Jockeys did not cooperate with police, says informant in Weir case

The police informant at the centre of Darren Weir's animal cruelty investigation said jockeys he spoke to involved in the Melbourne Cup of 2018 did not cooperate with police.

During the second day of the committal hearing into criminal charges of animal abuse and conspiracy to defraud stewards by Weir and his co-accused, Detective Senior Constable Cliff Pickett said whistling and the application of blinkers were cues that were replicated on race day to make horses run faster.

Darren Weir is facing criminal charges of conspiracy to defraud stewards and animal cruelty.Credit:Jason South

However, when asked by Weir's defence lawyer Ian Hill QC whether there was any evidence of Red Cardinal's jockey whistling during the 2018 Melbourne Cup or Yogi's jockey whistling in the Lexus Stakes, Pickett said no.

"I believe I contacted one, two or three of the jockeys and they weren't forthcoming," Pickett said.

"I didn't contact any of the other jockeys in the field."

When asked which jockeys Pickett contacted, he said he could not recall.

Pickett said cameras were installed at Weir's Warrnambool stable from October 25 to November 13 and at his Ballarat stable from November 1-12, and from that vision, only footage from Warrnambool on October 30 contributed to charges of animal cruelty being laid against Weir, group 1-winning trainer Jarrod McLean and stablehand Tyson Kermond.

When asked by Hill whether it was only the video recordings of October 30 that was of concern to Pickett from a criminal perspective, he said,"if you're just referring to the video footage, then yes".

He said that "apart from one occasion where I saw them being tortured [on October 30]" there were no other incidents of concern in 32 days of covert surveillance.

Pickett was also asked why he only made available to expert witness Dr Andrew McLean and chairman of stewards Robert Cram footage from October 30, and not any other footage from the other 31 days' worth of surveillance.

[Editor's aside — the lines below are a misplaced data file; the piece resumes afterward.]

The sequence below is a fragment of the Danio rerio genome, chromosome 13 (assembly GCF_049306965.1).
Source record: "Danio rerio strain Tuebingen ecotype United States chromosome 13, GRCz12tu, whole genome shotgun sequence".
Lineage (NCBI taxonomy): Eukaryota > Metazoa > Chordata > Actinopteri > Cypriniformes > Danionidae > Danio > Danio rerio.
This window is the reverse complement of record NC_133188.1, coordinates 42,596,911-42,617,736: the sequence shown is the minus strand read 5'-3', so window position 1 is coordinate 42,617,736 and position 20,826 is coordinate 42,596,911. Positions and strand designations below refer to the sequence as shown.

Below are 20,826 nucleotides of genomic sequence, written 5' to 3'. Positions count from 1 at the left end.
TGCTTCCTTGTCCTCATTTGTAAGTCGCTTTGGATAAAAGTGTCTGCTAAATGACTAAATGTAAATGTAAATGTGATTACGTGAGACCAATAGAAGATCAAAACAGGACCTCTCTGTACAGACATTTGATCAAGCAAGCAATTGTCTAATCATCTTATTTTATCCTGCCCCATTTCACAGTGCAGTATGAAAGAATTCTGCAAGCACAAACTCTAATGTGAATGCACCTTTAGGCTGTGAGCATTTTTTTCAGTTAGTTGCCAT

But Pickett said he didn't believe footage outside of October 30 was "feasible or relevant" for Dr McLean's analysis.

"Why did we not show them 460 hours [of footage]?" Pickett asked.

"It wasn't feasible or relevant. I didn't deliberately withhold [the footage]. I just chose not to show him."

Pickett said Dr McLean was also not asked to analyse footage of any races including the 2018 Melbourne Cup, Lexus Stakes or Sandown Cup.

Earlier, Senior Constable Matthew Don was asked by Jarrod McLean's lawyer Jason Galluci to explain notes he took on October 11 which suggested cameras had already been installed in Weir's stables but were not working.

Another note said "scanners not working for RV, then having to go back into database and compare horse markings".

While Don said the note regarding scanners not working on October 11 was likely true, he believed his notes about cameras not working were hypothetical, discussing the potential for where the investigation could go. Cameras were not installed at Weir's Warrnambool stables until October 25, two weeks after the notes in question.

Weir, Jarrod McLean, Kermond and retired jockey Willie Hernan are facing 34 charges between them including allegations of animal torture, conspiracy to defraud stewards and corrupt betting.

Among the accusations, it is alleged Weir, Jarrod McLean and Kermond tortured horses Red Cardinal, Yogi and Tosen Basil with poly pipe and electric jiggers while they jogged on a treadmill in the days leading up to the 2018 Melbourne Cup. Charges of conspiracy to defraud are considered the most serious.

Hernan is charged with placing a $50 bet on Yogi to win a race on November 2.

The committal hearing continues, however written submissions are expected to be made at the end of the day, meaning a decision on whether the four men will be committed to trial is likely to be reserved beyond Wednesday.

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